/ 28 March 2024

God edition: ‘Together we can change the country’

Photo 2024 M G Western Cape
Community: Members of the Soka Gakkai International in the Western Cape attend a Friendship Day to celebrate connection and compassion through art and culture.
God Edition

We each will soon be making important choices at the ballot box that will determine our collective future as South Africa. Choices that will shape our political landscape, our economic system, our physical security, our vulnerability to sickness, our education system.

Thirty years after our first democratic elections, social disorders rooted in hierarchy and violence are even more critical today. Self-interest has been prioritised and violence is justified. Present society is not only fractured along racial lines but also along lines of class. South Africa is one of the most unequal societies in the world in terms of economic distribution. How do we create a cohesive society with so many barriers that still keep us apart? 

A society flourishes or declines based upon its guiding philosophy. When the philosophy and religion on which people base their lives become distorted or confused, that distortion will be reflected in every aspect of society including in the politics, economics and the security of the nation. 

A truly outstanding philosophy is needed to promote the well-being of our society. The values by which we live, locally and globally, must shift to realign with goodness and to advance truth and justice. As Buddhists we believe that a philosophy of humanism, a philosophy of life that reveals the wonder, dignity and infinite potential of all life be firmly established.

South Africa is a symbol to the world of confronting systems of social injustice. Our transition to representative democracy and to a Constitution which affirms the equality of all is widely regarded as remarkable. Today, however, many South Africans are still trapped by the continuing legacy of our apartheid past; they experience indignity, disrespect and a lack of security in their daily lives. 

Yet, we are inextricably linked to and inseparable from one another. Our lives are one with the eternal life force of the universe. The Lotus Sutra affirms the profundity of our relationship with all living beings, and that it is through our relations with others that we attain the life-state of Buddhahood — or character of the highest quality. 

Daisaku Ikeda, the third founding president of the Soka Gakkai, a community-based Buddhist organisation, was a Buddhist philosopher, peacebuilder, educator, author and poet. In one of his final essays, he shared the concept and philosophy of ubuntu with all Soka Gakkai organisations in the world. He wrote: “This teaching of Nichiren Buddhism resonates deeply with the African wisdom of ubuntu, a philosophy emphasising compassion, inner goodness and the interconnectedness of all people that says, ‘I am because you are.’” 

Photo 2024 M G Western Cape 2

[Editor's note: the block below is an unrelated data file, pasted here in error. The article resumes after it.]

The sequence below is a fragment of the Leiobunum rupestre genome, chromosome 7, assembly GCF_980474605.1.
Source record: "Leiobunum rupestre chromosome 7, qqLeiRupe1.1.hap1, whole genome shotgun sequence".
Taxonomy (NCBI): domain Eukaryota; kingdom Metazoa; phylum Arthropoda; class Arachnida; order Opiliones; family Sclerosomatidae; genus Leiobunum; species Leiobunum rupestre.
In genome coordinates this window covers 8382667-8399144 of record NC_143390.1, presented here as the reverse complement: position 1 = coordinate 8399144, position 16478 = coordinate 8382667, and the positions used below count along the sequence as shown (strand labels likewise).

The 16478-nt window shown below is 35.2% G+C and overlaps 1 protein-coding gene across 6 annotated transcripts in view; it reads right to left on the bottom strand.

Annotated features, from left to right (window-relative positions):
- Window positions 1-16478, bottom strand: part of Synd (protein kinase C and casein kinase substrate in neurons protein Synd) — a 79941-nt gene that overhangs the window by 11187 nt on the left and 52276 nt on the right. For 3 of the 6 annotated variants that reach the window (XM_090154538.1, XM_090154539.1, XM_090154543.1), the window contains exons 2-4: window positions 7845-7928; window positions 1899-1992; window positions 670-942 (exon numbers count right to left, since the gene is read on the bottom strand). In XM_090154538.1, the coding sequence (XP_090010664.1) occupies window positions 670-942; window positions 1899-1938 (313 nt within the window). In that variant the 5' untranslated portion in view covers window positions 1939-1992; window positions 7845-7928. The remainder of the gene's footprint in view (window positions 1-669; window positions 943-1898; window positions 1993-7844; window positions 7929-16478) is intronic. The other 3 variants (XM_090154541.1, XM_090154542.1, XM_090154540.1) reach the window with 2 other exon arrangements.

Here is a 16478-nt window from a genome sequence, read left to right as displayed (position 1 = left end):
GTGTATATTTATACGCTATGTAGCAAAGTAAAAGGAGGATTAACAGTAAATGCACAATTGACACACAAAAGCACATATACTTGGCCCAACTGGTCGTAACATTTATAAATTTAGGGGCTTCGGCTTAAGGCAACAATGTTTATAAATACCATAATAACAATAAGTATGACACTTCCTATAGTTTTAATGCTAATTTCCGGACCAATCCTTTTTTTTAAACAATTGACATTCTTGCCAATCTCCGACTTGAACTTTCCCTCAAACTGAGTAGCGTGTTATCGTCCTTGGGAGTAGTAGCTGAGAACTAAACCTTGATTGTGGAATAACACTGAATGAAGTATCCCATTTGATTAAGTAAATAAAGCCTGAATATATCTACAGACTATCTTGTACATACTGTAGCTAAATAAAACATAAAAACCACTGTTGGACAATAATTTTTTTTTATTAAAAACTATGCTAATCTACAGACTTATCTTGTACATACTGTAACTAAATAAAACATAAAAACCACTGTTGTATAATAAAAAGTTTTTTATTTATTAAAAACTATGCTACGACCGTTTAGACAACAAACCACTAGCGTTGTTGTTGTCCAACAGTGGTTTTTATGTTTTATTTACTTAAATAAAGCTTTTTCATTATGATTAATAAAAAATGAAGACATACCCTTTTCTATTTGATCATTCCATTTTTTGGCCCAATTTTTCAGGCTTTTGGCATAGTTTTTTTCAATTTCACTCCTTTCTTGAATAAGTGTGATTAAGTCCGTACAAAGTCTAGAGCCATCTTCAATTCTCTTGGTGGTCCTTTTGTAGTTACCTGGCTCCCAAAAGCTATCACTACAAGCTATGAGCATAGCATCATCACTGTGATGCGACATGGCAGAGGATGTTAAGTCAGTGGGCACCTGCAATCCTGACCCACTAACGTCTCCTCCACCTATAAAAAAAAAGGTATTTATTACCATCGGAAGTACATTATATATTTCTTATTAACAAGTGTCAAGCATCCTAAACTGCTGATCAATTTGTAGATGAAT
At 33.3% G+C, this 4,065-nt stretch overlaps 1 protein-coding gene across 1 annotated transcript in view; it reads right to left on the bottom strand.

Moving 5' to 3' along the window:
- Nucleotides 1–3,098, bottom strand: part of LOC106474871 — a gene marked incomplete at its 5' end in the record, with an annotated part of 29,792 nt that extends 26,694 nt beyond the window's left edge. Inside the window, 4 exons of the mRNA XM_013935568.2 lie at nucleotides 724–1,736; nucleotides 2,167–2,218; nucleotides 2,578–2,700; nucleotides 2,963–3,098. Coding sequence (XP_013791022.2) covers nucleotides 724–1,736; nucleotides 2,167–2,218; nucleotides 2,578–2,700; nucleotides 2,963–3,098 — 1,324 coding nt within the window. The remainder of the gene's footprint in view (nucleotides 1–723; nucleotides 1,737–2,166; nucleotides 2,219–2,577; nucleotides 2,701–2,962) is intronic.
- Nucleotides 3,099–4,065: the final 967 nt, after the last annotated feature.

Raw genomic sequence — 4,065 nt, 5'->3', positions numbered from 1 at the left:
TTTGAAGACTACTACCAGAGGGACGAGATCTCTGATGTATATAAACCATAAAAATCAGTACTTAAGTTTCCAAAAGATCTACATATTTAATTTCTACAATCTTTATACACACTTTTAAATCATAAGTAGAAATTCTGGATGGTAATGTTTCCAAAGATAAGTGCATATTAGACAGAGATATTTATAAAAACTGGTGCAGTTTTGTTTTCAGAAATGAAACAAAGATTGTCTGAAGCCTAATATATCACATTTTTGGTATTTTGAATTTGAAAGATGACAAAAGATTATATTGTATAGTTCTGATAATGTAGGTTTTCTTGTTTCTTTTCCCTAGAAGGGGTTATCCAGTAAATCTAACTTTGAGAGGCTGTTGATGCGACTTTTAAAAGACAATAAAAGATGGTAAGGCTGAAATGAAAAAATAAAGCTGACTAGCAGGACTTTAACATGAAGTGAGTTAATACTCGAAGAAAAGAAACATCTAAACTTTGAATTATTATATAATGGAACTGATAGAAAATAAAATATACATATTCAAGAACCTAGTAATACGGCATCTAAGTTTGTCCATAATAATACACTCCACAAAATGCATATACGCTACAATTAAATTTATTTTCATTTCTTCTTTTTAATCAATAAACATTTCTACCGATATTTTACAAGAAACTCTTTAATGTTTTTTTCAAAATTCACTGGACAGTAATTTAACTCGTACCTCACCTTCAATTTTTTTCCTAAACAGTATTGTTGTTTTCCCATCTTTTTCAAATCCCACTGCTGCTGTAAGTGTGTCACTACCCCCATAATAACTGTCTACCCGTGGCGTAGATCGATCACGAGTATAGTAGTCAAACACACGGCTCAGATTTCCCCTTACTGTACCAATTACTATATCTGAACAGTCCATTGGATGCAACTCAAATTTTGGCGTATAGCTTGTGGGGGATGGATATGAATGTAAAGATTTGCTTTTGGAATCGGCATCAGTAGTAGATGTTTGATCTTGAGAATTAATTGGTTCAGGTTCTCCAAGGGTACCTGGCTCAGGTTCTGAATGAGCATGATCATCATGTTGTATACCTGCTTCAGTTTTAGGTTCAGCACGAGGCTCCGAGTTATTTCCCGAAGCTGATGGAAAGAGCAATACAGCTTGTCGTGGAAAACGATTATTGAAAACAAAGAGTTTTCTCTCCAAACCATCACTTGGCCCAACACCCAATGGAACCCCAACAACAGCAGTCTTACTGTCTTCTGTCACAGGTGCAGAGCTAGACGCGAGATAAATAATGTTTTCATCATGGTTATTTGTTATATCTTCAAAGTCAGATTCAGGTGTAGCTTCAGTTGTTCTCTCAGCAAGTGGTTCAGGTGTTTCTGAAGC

Community: Members of the Soka Gakkai International in the Western Cape attend a Friendship Day to celebrate connection and compassion through art and culture.

Yet here in South Africa, ubuntu is being lost, marginalised and diminished. It is being replaced by values that promote hierarchy, difference and separation in a transactional approach to life. 

The Lotus Sutra teaches that all people equally possess the potential for Buddhahood. No one should mistake humbleness for weakness or lack of ability, although those whose values are rooted in arrogance think in that manner. Philosophies based on hierarchy and separation, philosophies of entitlement each lead to the greater suffering of the whole. 

 The essence of the life force of the universe, is love, is goodness. Having this understanding changes our experience of life in each moment, enabling one not only to endure, but to experience joy despite the difficulties one might be facing. Each moment has infinite potential for joy as well as for suffering.

Evil is an inseparable aspect of life. Each day we have the choice of which path we will follow. We can overcome our lesser selves and move out of a narrow, limited state of life into a deeper, more expansive existence through a process we term human revolution — our personal drama of self-reformation — in which we overcome our arrogance and live with gratitude. 

Unless it is put into practice, philosophy is nothing more than an intellectual game. The human revolution of individuals striving to recognise and overcome their attraction to fundamental negativity can be each of our creative contributions to changing the destiny of humankind. To stand firm in our self-worth and dignity contributes to the transformation of the human experience on Earth.

In the face of the problems we experience in South Africa we can give up, we can stand back or we can tackle them head on. Three different choices leading to three different futures.

We are all connected. We each have a mission. Together we can change South Africa. As we expand the circle of friendship and dialogue, we expand the space of comfort and security. Through each individual’s growing spiritual awareness we become a countervailing force to corrupt systems. 

Together we are stronger. Remember the grit, the pulling together, the indomitable will, the sacrifice, the global solidarity that resulted in the great victory for humanity when we were able to change our governing system 30 years ago. It is our legacy as South Africa. 

Let us each arise into our sovereignty as the ordinary people of South Africa. The time is now to deepen the bonds of trust and friendship we share with others and to bring forth all our wisdom and strength for the welfare of our communities. 

Loren Braithwaite Kabosha is the general director of Soka Gakkai International South Africa.